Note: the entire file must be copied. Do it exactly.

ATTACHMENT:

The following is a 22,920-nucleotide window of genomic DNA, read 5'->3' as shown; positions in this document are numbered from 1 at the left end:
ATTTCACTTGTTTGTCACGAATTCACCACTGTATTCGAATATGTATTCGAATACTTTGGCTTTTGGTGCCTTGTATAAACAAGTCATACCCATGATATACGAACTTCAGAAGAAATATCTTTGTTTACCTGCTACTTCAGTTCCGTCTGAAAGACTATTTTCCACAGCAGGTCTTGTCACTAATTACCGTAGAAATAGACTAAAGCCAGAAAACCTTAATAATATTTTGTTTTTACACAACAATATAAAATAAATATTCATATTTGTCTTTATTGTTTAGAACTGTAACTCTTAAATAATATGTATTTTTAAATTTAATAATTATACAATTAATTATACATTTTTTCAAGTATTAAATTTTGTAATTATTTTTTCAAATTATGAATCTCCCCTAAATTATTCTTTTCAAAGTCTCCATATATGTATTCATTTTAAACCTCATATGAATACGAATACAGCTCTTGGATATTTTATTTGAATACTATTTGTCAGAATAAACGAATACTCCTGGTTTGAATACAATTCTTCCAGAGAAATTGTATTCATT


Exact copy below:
The following is a 22,920-nucleotide window of genomic DNA, read 5'->3' as shown; positions in this document are numbered from 1 at the left end:
ATTTCACTTGTTTGTCACGAATTCACCACTGTATTCGAATATGTATTCGAATACTTTGGCTTTTGGTGCCTTGTATAAACAAGTCATACCCATGATATACGAACTTCAGAAGAAATATCTTTGTTTACCTGCTACTTCAGTTCCGTCTGAAAGACTATTTTCCACAGCAGGTCTTGTCACTAATTACCGTAGAAATAGACTAAAGCCAGAAAACCTTAATAATATTTTGTTTTTACACAACAATATAAAATAAATATTCATATTTGTCTTTATTGTTTAGAACTGTAACTCTTAAATAATATGTATTTTTAAATTTAATAATTATACAATTAATTATACATTTTTTCAAGTATTAAATTTTGTAATTATTTTTTCAAATTATGAATCTCCCCTAAATTATTCTTTTCAAAGTCTCCATATATGTATTCATTTTAAACCTCATATGAATACGAATACAGCTCTTGGATATTTTATTTGAATACTATTTGTCAGAATAAACGAATACTCCTGGTTTGAATACAATTCTTCCAGAGAAATTGTATTCATT